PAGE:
Prehistoric objects and the reconstructed face of a Neolithic man are among the items on display at a new Stonehenge visitor centre, which opened to the public today.
Built to give visitors “a sense of the people who built this monument, of their lives, their deaths and their ceremonies”, said the chief executive at English Heritage, the centre features an exhibition telling the story of the changing understanding of Stonehenge over centuries.
The exhibition displays objects never before seen together, including two rare 14th-century manuscripts that are among the earliest known drawings of the monument; Roman coins and jewellery, and early surveying equipment.
A 360-degree virtual experience will allow visitors to ‘stand in the stones’ before they enter the gallery. A three-minute film, based on state-of-the-art laser scan images of the stone circle, will enable visitors to experience the summer and winter solstices.
One of the highlights of the new exhibition is a reconstruction of an early Neolithic man’s face. Built using forensic evidence derived from skeletal analysis, the face is of a man aged 25–40, of slender build, born about 5,500 years ago.
The reconstructed head is based on the skeleton of an adult male, which was excavated in 1863 from a long barrow at Winterbourne Stoke, Wiltshire. The skeleton had been stored at in the Duckworth Laboratory at Cambridge University before it was loaned to English Heritage for the new exhibition.
The skeleton is shown upright in the display, with the reconstructed head beside him.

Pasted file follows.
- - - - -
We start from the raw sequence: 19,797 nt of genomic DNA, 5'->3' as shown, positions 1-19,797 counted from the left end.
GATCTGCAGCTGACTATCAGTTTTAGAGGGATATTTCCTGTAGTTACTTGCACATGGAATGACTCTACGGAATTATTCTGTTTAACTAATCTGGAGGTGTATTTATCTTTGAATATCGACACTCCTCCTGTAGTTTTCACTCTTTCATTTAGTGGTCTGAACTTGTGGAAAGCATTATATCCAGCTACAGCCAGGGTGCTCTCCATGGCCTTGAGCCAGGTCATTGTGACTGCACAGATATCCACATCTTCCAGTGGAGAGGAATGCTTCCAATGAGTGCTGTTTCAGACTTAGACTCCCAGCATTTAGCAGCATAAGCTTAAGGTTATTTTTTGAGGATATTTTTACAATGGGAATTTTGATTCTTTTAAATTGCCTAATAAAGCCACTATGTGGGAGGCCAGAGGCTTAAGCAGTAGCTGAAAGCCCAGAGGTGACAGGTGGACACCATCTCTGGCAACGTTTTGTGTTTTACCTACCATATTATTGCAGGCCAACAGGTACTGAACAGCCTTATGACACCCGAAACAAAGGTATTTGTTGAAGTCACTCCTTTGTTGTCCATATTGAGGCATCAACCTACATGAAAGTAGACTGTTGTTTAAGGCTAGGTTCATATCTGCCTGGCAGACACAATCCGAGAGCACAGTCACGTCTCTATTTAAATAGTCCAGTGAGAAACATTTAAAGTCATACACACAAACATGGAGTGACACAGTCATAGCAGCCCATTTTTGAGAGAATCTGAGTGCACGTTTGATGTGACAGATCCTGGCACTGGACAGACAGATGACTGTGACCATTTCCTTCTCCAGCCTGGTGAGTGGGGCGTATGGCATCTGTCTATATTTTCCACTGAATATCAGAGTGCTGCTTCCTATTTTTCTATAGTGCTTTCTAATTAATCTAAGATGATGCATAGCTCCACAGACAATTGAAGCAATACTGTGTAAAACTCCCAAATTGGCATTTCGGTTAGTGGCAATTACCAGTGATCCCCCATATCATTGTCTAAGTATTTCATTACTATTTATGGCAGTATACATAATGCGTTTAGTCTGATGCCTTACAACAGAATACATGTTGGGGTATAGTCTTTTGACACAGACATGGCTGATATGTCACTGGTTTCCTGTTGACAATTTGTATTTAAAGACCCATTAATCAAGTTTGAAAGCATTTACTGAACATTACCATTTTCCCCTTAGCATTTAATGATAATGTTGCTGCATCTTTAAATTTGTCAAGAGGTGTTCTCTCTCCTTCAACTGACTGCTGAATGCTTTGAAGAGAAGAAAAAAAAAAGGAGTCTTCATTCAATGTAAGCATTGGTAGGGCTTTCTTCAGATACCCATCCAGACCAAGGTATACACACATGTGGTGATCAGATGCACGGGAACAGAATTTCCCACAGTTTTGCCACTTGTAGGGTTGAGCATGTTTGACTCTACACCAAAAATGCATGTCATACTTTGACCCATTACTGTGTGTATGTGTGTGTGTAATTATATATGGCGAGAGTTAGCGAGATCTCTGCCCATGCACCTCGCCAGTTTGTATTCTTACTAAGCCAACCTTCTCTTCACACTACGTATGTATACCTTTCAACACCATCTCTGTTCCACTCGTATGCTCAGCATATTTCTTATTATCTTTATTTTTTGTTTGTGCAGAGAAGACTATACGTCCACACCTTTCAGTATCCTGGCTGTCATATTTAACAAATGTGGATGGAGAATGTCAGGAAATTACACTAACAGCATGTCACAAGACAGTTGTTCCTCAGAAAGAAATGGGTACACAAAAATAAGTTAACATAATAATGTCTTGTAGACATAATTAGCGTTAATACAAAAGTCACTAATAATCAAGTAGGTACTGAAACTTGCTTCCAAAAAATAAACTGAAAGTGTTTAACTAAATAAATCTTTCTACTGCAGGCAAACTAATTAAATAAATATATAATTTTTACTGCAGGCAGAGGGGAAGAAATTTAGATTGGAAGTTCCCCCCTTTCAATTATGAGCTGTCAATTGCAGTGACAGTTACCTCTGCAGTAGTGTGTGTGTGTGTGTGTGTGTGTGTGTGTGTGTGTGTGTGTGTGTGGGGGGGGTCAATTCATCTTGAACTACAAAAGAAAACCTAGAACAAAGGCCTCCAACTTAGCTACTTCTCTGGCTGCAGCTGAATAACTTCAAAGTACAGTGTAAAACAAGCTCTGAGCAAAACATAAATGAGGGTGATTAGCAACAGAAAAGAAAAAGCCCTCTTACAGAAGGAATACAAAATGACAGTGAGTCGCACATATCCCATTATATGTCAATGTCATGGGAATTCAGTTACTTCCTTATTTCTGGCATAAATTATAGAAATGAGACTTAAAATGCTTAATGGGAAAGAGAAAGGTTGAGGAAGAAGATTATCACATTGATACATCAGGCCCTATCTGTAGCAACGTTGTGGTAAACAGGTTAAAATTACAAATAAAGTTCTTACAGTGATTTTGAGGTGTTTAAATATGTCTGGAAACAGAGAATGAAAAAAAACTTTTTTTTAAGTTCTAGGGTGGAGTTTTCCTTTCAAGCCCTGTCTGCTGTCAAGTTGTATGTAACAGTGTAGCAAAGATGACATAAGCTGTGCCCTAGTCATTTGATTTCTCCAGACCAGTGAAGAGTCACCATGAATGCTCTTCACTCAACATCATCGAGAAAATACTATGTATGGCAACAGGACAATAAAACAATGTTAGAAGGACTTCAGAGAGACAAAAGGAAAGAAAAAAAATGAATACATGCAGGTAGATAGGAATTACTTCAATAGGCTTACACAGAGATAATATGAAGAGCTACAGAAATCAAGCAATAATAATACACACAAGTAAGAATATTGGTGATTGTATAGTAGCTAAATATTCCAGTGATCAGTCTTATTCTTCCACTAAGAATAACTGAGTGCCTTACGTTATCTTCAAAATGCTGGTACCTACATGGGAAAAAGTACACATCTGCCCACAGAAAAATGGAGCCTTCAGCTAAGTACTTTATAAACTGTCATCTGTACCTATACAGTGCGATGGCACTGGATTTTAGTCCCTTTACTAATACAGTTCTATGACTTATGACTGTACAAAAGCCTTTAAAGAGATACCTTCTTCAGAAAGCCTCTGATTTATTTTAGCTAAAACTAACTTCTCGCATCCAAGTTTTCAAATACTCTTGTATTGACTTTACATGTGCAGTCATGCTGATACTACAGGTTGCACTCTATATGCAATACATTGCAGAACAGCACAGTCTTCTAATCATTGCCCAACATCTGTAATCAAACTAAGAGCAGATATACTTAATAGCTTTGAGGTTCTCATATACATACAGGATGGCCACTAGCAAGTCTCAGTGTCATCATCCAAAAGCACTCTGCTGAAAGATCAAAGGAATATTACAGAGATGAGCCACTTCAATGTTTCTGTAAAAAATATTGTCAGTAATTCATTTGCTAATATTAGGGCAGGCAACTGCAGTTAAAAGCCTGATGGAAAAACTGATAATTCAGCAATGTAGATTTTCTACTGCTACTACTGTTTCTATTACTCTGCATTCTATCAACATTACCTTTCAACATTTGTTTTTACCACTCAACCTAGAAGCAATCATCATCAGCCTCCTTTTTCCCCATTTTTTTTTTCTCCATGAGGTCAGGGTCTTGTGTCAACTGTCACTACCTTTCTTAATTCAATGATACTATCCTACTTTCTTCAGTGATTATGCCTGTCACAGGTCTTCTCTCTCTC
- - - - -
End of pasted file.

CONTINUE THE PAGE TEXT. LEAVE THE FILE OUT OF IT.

Stonehenge began as a simple earthwork enclosure, and was built in several stages. The unique lintelled stone circle was erected in the late Neolithic period around 2500 BC.
Stonehenge remained important into the early Bronze Age, when many burial mounds were built nearby.
Dr Simon Thurley, chief executive at English Heritage, said: “Visitors will, for the first time, learn the astonishing history of the stones and will see objects, many never seen before, that will bring the stones to life.
“Instead of just a stopover or a quick photo opportunity, we want our visitors to step back in time and into the shoes of those who created and used this extraordinary place, to marvel at original everyday objects they used, to walk the surrounding landscape as they did, and to sit in the dwellings that they would have built. It makes the real encounter with the stones themselves so much more exciting.”
Culture secretary, Maria Miller, said: “Stonehenge is one of the UK’s most iconic sites, undeniably worthy of its UNESCO World Heritage status attracting one million tourists every year from the UK and all over the world.
“So it’s only right that, after decades of indecision, we can now offer them the visitor experience and exhibition centre they deserve. A huge amount of work has gone into getting this right and making sure people can see the stones and their story in a whole new light.”
To find out more about the new visitor centre, click here.
In our Christmas issue, Mike Pitts reveals how different eras have viewed the prehistoric monument – from the Anglo-Saxons and Romans, to the Victorians and modern day visitors. Our Christmas issue is on sale now.